Earlier this month our company – DataMarket – together with the leading local news portal mbl.is launched an interactive model (unfortunately Icelandic only) of a giant loan agreement the parliament is debating. Almost 25 thousand people dug in. A nation where 10% of the population is eager to explore and experiment with a financial model of an international loan agreement, is a nation that is clearly on its toes about current affairs and will not be betrayed again. People crave data and understanding.
We need to show that we have nothing to hide – neither to each other nor to the rest of the world. Luckily we are extremely well equipped to do so. I’m pretty sure this is one of the best-measured economies in the world. For another project, we’re monitoring over 7 million variables measured as time series and recorded by the various government institutions. Almost all transactions, even at the retail level are real-time (transactions between banks happen instantly) and electronic making it a virtually cash-free economy for the last decade or so. Businesses as well as the infamous banking sector are running state-of-the-art IT systems and could easily meet the demands of such an arrangement.
“Brutal transparency” is – in other words – a low hanging fruit for us. The hard bit is introducing this new way of thinking.
A few days after the crash I outlined on my personal blog a few ideas about how total transparency was the future of finance. I believe this now more than ever, but I also believe it should reach all branches of the government and business in general. For example:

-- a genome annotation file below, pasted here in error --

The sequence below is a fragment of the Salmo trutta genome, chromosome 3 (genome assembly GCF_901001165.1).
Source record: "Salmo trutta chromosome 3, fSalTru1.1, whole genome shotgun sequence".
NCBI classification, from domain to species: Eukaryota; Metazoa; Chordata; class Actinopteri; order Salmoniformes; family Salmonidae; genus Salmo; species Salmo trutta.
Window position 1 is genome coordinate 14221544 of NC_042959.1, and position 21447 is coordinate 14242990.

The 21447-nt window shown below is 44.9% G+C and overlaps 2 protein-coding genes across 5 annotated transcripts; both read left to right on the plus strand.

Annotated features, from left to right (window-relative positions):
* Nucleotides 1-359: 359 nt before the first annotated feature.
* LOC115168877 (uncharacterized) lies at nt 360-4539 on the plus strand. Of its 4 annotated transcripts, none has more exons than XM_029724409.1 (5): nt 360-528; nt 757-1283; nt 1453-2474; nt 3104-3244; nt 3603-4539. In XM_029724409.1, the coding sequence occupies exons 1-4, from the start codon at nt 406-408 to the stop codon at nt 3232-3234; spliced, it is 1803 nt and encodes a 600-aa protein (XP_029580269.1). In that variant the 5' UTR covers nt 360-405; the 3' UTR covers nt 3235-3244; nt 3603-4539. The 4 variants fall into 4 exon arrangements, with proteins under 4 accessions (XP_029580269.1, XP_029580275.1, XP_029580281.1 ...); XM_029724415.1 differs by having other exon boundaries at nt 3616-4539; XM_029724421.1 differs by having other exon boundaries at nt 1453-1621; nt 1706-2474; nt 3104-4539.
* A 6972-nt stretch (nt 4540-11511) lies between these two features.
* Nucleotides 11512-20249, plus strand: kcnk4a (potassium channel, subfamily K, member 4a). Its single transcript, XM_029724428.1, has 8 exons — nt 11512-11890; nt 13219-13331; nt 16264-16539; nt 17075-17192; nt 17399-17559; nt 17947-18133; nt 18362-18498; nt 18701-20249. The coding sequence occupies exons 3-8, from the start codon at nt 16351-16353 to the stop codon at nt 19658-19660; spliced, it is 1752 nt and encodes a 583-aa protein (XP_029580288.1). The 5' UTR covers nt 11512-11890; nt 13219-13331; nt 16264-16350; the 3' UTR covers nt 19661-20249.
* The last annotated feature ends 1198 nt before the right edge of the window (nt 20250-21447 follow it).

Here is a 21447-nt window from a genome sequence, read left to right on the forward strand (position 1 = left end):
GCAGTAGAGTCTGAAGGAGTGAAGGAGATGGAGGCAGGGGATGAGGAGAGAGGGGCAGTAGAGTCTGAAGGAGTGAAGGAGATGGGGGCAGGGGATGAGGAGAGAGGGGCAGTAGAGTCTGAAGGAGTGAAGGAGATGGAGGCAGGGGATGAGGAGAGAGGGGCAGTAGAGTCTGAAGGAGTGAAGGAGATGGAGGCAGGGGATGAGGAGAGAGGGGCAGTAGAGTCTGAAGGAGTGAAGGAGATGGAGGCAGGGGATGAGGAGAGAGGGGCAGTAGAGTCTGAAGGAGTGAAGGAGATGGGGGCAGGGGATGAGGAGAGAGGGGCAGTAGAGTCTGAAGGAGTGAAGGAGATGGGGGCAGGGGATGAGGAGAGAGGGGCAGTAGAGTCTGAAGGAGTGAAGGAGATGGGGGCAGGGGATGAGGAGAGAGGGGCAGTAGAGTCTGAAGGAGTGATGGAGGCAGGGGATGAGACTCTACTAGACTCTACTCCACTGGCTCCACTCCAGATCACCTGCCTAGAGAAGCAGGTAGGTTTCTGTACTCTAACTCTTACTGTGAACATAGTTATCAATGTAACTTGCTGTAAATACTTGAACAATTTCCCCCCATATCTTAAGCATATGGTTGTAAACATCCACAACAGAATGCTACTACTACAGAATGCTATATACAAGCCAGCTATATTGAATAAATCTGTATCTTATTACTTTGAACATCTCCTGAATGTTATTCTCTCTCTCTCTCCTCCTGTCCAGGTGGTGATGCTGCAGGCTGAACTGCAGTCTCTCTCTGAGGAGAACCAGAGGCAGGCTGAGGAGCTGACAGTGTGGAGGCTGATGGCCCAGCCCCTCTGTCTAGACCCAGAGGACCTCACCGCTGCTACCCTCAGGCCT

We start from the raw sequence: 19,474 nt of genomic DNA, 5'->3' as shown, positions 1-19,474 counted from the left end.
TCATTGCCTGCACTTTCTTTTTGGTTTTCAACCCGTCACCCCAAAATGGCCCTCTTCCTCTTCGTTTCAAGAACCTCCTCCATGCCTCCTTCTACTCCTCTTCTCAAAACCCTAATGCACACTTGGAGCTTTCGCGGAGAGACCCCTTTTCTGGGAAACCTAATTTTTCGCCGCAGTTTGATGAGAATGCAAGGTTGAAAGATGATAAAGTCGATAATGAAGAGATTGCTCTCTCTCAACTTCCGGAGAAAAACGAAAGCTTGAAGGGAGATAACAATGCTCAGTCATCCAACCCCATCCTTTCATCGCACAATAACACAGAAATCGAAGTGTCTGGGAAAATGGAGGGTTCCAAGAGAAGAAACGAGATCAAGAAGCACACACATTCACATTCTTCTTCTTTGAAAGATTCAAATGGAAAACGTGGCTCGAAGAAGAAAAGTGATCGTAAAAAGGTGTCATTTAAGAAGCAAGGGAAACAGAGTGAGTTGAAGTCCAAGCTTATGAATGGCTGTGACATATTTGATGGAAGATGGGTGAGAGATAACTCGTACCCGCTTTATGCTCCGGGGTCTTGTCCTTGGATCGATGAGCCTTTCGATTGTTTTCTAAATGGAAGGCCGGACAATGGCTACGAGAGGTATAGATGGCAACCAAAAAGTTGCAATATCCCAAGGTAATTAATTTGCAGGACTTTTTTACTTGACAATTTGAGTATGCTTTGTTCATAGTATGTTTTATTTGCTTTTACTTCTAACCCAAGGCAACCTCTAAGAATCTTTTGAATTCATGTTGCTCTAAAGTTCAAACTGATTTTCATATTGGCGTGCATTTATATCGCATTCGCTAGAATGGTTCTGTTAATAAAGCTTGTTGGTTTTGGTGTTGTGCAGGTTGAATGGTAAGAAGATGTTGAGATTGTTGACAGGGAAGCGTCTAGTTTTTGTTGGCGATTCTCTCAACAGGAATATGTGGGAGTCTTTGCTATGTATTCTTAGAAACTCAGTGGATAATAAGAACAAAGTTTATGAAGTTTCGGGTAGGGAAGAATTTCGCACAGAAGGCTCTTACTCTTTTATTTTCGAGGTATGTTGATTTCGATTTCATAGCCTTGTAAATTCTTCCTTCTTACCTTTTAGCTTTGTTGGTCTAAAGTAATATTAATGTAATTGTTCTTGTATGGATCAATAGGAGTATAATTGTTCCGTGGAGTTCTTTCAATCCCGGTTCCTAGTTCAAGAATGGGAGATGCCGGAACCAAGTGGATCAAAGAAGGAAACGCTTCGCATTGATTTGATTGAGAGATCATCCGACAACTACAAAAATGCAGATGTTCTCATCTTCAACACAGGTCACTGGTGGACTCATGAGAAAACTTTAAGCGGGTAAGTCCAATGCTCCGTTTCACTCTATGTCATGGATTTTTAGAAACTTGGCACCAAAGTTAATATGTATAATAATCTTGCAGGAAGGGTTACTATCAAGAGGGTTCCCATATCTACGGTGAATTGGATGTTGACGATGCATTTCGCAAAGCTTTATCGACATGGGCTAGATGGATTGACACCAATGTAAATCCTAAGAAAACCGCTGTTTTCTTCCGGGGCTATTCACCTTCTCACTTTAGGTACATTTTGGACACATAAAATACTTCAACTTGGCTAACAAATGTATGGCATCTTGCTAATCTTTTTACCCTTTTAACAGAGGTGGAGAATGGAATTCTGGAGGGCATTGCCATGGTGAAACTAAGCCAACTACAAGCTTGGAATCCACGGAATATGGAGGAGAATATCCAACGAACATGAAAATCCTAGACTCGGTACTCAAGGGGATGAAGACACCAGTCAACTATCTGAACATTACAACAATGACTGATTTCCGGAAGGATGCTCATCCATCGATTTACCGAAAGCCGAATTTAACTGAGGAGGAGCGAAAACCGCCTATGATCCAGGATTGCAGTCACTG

- Publicly traded companies should not file quarterly reports, they should file every day.
- Company ownership should not be a secret, it should be publicly available information.
- Every bill that the government pays should be open data.
- Composition of managed funds should be available in real-time to any customer.
- Retailers should be required to publish their prices online in real-time allowing for meaningful price comparison.
- Any data gathered or recorded by the government should be open data, unless privacy or other higher-order priorities prevent it.
- Every single national budget item should be tracked in real time demanding explanations if they are significantly off-target.
- …this list could go on.
And efforts should be made to make all of this easily available and understandable to locals and foreigners alike.
The Icelandic Model
I have met with government officials and public sector management that truly get the concept of transparency and open data, believe in its power and want to make it happen. But further education is needed. The sprouts are there but the field is not blooming.
Businesses also need to understand that in the current climate transparency is a competitive edge making them more desirable to do business with, invest in and trust their services.
A serious effort in open data and transparency could not only restore the trust that has been ruined, but also make the “Icelandic method” a model for others to follow.